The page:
139 E Kilbourn Ave #2 Milwaukee WI 53202 (map); (414) 291-4793; kilawatcuisine.com
Cooking Method: Grilled
Short Order: Classic, solid burgers in an upscale, serene setting
Want Fries With That? Fries are a bit boring, but Italian-style pasta salad offers a fresh alternative
Price:Big Boy burger, $10; Wisconsin burger, $10
[email protected] is a Milwaukee hotel restaurant that goes against the stereotype of stodgy, bland, mediocre hotel food. (It's not the only one, either, check out my review of Mason Street Grill.) It appears to cater mostly to business travelers and tourists, but there's a fairly brisk business lunch crowd as well.
For a while, there was only one burger on the menu, their rendition on the classic Big Boy burger. They recently added a second burger to the menu, but both burgers are still only available during lunch. It's worth stopping in for a leisurely lunch for either one of the burgers.
Even though the Big Boy burger has gotten all the hype, the newer Wisconsin Burger ($10) is what really stole the show for me. The biggest difference was the thick, half-pound patty of 80/20 grass-fed beef, compared to the Big Boy's grain-fed beef. It's really hard to beat that mellow, smooth grass-fed flavor, especially when it's cooked an almost perfect medium.
There's a nice char and grill marks on the meat too, cutting the beefy flavor with a little bitterness and smoke. I opted to get it topped with cheddar, which came in a thick slice. The onion, lettuce, and tomato were pretty standard but generous. I asked for bacon, but I never received it.
The Wisconsin Burger is served on a pretzel bun, which I'm not usually a fan of because I find them too dry and tough. But not this one—it was soft and supple. I also liked that it didn't have much pretzel flavor. Someone looking for substantial pretzel flavor might be disappointed.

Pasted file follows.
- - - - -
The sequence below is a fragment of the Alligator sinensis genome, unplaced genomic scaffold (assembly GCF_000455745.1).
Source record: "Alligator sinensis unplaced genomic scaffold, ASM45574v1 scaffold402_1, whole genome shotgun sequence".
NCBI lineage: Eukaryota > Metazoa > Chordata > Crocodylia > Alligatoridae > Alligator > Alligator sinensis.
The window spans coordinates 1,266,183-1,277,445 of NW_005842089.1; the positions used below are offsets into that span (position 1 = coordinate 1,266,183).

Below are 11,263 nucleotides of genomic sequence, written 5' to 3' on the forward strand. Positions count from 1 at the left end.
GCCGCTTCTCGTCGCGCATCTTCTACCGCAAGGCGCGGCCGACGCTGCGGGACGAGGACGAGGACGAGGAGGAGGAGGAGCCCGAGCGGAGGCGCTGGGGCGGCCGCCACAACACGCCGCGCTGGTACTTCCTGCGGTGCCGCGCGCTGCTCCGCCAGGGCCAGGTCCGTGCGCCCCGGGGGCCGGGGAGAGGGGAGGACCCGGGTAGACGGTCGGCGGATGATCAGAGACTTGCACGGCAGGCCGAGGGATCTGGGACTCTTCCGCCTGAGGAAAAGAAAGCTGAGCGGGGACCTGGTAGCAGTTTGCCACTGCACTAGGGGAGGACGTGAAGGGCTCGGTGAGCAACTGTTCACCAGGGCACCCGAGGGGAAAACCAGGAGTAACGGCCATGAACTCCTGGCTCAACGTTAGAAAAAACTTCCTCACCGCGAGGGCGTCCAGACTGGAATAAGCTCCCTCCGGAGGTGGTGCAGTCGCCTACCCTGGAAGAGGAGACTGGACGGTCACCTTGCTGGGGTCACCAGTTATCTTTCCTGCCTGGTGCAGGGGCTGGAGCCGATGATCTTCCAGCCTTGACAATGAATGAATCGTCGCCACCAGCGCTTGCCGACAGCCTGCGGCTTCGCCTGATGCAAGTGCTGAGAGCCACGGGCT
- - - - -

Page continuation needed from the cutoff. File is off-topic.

The Big Mac-like Big Boy ($10) is made of two smaller quarter-pound patties that came medium-well by default because of the thinner shape. They were drier than the Wisconsin burger's thick patty, but the mild Thousand Island-like sauce made up for some of the missing moisture.
Tasting the Big Boy's grain-fed beef compared to the grass-fed reveals that the grass fed is far superior. The grain-fed tasted more mineraly, though I'm not sure I'd have noticed it if I didn't have the grass-fed to compare it to.
The other elements of the Big Boy were pretty tasty, though. The bun was crusted with sesame seeds, and the dressing was slightly tangy. Shredded iceberg lettuce was held onto the burger by the dressing. The American cheese helped cement all the layers together.
Both burgers came with a side of sliced pickle chips that were very tart but a little one-dimensional. On the plus side, they helped cut through the rich creaminess of the Big Boy.
You have the choice of fries, potato salad, pasta salad, or kettle chips with burgers. Out of the fries and pasta salad I ordered, the pasta salad was the winner. It had a light, fresh Italian-style dressing on al dente pasta with the standard veggies, plus feta. Fries were skin-on shoestring and nothing to really write home about.
So if you're in the vicinity of Kilbourn and Water (Kil @ Wat, get it?), [email protected] is a quiet, second floor spot for a solid, somewhat nostalgic burger.
About the author: Lacey Muszynski is an editor, freelance writer and restaurant reviewer from Milwaukee, WI. When she's not burgerblogging on AHT, she might be updating her food blog, making fun of the Food Network, or wondering what her art degree has to do with all of this. Her idols growing up included Martin Yan, Chairman Kaga, and whoever was on Great Chefs, Great Cities that day.